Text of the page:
However, my view is that it’s pointless doing this unless your Lutinos are already of a pretty high standard.

Bear in mind, when one does this one should be using top quality Normals, excelling once again in the features you require.

It’s worth bearing in mind that these pairings may not be the perfect answer – because many times, not only does the Normal bring in the good features you require, but they can also bring in faults such as wing markings and green suffusion – so beware!

The challenge for the Lutino breeder, is to produce birds that are equal to the Normal in stature, but also have the deep buttercup yellow colour that the variety is all about. This is no easy task to produce this type of bird in numbers.

Defining the Lutino

I have described below some of my thoughts on what a Lutino is – and some of the faults that occur – which may be of help.

One tip, that may be useful, is if one avoids pairing two light shade birds together – one will always produce some offspring with a satisfactory depth of colour. Light shade to light shade always means pale youngsters.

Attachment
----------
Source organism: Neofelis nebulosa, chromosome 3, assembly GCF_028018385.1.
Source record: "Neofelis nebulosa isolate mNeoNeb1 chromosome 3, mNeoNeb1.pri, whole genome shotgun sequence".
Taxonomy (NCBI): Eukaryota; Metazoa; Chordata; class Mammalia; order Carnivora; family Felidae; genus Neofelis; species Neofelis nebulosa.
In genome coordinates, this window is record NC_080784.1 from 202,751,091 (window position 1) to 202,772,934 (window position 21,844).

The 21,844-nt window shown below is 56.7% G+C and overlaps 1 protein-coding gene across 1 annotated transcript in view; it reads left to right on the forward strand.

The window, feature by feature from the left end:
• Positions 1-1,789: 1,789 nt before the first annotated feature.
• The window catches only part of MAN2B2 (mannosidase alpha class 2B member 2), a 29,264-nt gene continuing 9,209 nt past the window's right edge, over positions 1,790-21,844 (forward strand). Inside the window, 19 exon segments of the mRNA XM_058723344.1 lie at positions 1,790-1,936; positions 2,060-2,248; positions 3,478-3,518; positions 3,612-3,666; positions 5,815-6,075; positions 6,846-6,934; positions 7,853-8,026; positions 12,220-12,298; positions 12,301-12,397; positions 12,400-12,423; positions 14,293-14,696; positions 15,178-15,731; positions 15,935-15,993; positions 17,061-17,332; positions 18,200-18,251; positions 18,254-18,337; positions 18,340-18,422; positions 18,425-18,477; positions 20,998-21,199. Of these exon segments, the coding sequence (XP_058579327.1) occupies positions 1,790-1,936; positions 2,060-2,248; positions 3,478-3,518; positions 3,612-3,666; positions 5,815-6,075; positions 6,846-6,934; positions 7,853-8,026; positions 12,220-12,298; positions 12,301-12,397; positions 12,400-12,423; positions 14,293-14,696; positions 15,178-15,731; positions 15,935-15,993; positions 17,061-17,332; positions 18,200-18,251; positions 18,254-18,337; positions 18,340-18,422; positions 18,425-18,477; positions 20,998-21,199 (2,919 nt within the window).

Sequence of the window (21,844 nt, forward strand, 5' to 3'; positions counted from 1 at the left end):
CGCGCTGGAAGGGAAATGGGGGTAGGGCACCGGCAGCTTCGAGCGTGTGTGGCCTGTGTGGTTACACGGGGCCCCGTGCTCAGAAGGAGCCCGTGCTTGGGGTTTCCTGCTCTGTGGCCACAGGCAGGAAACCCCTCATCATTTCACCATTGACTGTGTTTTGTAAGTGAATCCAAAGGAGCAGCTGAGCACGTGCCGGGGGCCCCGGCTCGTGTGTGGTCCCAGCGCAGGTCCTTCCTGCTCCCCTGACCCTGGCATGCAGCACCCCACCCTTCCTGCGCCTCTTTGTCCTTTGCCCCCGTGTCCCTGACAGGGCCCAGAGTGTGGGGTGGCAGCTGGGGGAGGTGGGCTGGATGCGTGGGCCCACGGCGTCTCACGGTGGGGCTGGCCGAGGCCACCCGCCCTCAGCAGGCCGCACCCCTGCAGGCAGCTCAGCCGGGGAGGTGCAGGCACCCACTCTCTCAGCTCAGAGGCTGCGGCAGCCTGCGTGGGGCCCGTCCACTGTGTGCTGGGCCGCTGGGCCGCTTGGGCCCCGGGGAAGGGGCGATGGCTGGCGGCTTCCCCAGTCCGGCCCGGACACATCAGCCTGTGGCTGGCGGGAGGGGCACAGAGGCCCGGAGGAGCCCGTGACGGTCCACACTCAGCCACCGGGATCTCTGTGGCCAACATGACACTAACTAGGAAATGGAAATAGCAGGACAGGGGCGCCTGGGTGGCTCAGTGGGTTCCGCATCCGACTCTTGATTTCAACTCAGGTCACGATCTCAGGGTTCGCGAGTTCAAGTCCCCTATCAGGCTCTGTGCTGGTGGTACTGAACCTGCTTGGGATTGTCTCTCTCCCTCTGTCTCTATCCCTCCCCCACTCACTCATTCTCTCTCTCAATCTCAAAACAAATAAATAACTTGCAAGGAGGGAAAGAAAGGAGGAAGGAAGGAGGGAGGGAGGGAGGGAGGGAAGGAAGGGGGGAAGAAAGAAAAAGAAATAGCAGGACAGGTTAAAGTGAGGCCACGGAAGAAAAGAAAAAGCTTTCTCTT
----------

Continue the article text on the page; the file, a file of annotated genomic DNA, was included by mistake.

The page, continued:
The Lutino is the Albino form of any green series bird. The fact that the Albinoism generally hides the variety involved, means that the bird should appear “clear coloured yellow”.

The shade of yellow will be either – light, medium or dark because the bird will carry either:

  • No dark factor – light
  • One dark factor – medium
  • Two dark factors – dark

This would equate in normal green series birds as follows:

  • No dark factor – light green
  • One dark factor – dark green
  • Two dark factors – olive green

The actual colour will be the background yellow colour of the individual bird being masked and would, therefore, match the colour of the mask, wing feather edges, background colour on nape of head – all green colour and black pigmentation having been taken away by the Albinoism.

There will be no totally white feathers on the bird apart from the cheek patches.

The only other things that I believe affects the colour of the Lutino are:

  • By adding the grey factor, one would produce a dull version of the yellow
  • A fine feathered bird gives the impression of being a better colour than a coarse feathered bird
  • The light in which the bird is viewed can also affect the appearance of the colour

Faults in the Lutino

Faults from a variety point of view are:

  • Markings of any sort anywhere on the bird -this includes Cinnamon markings and throat spots
  • Violet cheek patches
  • Green suffusion – this can vary depending on the light type in which the bird is viewed